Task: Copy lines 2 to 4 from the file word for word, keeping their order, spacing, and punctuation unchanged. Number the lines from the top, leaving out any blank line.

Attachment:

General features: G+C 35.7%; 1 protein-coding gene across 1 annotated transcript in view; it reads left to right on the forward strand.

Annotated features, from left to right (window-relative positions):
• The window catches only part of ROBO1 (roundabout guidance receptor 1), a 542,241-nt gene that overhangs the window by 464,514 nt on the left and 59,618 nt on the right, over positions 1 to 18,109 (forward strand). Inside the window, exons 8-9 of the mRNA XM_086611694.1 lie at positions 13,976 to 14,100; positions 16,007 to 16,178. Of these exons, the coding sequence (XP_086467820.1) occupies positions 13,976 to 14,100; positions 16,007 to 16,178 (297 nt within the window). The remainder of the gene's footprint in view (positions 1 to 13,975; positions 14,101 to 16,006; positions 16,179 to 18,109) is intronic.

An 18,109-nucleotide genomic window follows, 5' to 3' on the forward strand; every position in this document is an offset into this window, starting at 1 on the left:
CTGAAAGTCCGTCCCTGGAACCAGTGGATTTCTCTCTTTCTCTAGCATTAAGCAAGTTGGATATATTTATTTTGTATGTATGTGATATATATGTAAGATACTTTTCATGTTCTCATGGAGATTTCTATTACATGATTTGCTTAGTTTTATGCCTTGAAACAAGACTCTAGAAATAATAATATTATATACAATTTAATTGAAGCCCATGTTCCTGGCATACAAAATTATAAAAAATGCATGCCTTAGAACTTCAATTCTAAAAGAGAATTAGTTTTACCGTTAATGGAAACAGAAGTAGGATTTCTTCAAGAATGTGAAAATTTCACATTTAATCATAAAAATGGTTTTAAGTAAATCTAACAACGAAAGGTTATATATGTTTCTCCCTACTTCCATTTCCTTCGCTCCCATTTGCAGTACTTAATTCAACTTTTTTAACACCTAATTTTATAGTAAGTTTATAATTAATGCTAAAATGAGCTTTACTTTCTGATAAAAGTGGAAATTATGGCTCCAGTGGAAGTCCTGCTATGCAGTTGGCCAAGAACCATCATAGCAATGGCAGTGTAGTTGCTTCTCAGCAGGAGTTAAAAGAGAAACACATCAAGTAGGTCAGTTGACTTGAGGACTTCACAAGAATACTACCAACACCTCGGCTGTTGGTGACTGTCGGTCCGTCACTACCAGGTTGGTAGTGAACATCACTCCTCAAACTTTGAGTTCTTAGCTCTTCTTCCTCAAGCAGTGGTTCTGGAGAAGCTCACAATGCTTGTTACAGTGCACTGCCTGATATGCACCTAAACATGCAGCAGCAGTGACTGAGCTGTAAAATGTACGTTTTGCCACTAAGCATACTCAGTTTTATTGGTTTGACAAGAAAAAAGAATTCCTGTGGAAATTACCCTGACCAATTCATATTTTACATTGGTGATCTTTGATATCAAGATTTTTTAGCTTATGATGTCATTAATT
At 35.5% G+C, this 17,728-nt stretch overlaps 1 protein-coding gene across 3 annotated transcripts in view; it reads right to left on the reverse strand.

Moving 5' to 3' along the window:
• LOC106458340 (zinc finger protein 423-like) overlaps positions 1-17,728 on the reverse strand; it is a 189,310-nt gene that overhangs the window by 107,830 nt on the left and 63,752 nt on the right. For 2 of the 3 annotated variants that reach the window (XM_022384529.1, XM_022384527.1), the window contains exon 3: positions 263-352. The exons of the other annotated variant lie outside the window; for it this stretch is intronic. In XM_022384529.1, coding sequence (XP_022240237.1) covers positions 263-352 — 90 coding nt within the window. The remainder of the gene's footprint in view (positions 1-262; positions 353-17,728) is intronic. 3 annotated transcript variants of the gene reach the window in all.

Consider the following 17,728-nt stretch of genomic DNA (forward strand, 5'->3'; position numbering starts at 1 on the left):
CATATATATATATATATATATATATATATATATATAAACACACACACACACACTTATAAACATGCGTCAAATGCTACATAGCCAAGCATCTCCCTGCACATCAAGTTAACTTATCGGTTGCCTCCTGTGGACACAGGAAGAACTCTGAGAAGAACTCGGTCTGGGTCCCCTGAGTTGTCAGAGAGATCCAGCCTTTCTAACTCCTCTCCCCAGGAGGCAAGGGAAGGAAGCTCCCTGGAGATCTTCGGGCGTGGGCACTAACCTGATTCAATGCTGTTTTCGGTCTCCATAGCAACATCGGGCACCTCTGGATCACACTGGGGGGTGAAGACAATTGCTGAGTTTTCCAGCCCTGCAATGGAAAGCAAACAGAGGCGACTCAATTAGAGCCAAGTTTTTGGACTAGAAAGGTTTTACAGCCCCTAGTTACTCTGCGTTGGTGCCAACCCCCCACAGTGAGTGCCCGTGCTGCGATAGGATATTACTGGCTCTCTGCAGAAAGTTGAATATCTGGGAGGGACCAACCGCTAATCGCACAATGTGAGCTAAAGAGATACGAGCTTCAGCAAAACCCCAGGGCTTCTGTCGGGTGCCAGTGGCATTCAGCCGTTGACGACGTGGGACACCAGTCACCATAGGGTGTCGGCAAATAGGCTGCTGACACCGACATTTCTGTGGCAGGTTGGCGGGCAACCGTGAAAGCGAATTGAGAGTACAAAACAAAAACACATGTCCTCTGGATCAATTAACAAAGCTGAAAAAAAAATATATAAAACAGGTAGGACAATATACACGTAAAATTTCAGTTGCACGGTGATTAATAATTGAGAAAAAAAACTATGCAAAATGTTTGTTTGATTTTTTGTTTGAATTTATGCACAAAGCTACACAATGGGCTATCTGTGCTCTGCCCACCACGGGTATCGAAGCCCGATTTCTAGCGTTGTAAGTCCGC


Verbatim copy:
Annotated features, from left to right (window-relative positions):
• The window catches only part of ROBO1 (roundabout guidance receptor 1), a 542,241-nt gene that overhangs the window by 464,514 nt on the left and 59,618 nt on the right, over positions 1 to 18,109 (forward strand). Inside the window, exons 8-9 of the mRNA XM_086611694.1 lie at positions 13,976 to 14,100; positions 16,007 to 16,178. Of these exons, the coding sequence (XP_086467820.1) occupies positions 13,976 to 14,100; positions 16,007 to 16,178 (297 nt within the window). The remainder of the gene's footprint in view (positions 1 to 13,975; positions 14,101 to 16,006; positions 16,179 to 18,109) is intronic.

An 18,109-nucleotide genomic window follows, 5' to 3' on the forward strand; every position in this document is an offset into this window, starting at 1 on the left: